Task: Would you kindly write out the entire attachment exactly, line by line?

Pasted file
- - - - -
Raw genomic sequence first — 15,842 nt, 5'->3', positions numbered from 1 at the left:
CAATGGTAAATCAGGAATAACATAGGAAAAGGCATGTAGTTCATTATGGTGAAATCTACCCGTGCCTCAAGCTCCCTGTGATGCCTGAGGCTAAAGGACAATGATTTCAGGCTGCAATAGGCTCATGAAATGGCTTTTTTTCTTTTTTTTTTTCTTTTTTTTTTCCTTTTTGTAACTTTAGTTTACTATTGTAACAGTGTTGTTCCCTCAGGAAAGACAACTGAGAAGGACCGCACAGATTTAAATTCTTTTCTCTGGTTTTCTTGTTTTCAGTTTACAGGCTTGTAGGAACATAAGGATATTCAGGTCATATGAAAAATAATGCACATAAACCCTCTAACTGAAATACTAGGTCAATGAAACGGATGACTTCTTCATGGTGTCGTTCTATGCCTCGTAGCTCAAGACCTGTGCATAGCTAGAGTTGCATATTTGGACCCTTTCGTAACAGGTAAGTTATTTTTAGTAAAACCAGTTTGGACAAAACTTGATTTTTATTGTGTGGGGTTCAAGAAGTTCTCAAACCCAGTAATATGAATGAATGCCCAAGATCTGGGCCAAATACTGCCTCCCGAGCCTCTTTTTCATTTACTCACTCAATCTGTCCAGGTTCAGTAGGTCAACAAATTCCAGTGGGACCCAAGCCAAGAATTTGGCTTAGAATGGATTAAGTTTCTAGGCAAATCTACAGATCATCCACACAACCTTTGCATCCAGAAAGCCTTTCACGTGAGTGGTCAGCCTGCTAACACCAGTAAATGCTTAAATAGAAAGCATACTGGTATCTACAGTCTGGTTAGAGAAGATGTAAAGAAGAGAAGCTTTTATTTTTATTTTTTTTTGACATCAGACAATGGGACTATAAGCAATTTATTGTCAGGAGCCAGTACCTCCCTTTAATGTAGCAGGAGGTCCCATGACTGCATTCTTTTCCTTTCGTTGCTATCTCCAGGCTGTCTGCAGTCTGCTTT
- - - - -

Raw genomic sequence first — 15,842 nt, 5'->3', positions numbered from 1 at the left:
CAATGGTAAATCAGGAATAACATAGGAAAAGGCATGTAGTTCATTATGGTGAAATCTACCCGTGCCTCAAGCTCCCTGTGATGCCTGAGGCTAAAGGACAATGATTTCAGGCTGCAATAGGCTCATGAAATGGCTTTTTTTCTTTTTTTTTTTCTTTTTTTTTTCCTTTTTGTAACTTTAGTTTACTATTGTAACAGTGTTGTTCCCTCAGGAAAGACAACTGAGAAGGACCGCACAGATTTAAATTCTTTTCTCTGGTTTTCTTGTTTTCAGTTTACAGGCTTGTAGGAACATAAGGATATTCAGGTCATATGAAAAATAATGCACATAAACCCTCTAACTGAAATACTAGGTCAATGAAACGGATGACTTCTTCATGGTGTCGTTCTATGCCTCGTAGCTCAAGACCTGTGCATAGCTAGAGTTGCATATTTGGACCCTTTCGTAACAGGTAAGTTATTTTTAGTAAAACCAGTTTGGACAAAACTTGATTTTTATTGTGTGGGGTTCAAGAAGTTCTCAAACCCAGTAATATGAATGAATGCCCAAGATCTGGGCCAAATACTGCCTCCCGAGCCTCTTTTTCATTTACTCACTCAATCTGTCCAGGTTCAGTAGGTCAACAAATTCCAGTGGGACCCAAGCCAAGAATTTGGCTTAGAATGGATTAAGTTTCTAGGCAAATCTACAGATCATCCACACAACCTTTGCATCCAGAAAGCCTTTCACGTGAGTGGTCAGCCTGCTAACACCAGTAAATGCTTAAATAGAAAGCATACTGGTATCTACAGTCTGGTTAGAGAAGATGTAAAGAAGAGAAGCTTTTATTTTTATTTTTTTTTGACATCAGACAATGGGACTATAAGCAATTTATTGTCAGGAGCCAGTACCTCCCTTTAATGTAGCAGGAGGTCCCATGACTGCATTCTTTTCCTTTCGTTGCTATCTCCAGGCTGTCTGCAGTCTGCTTT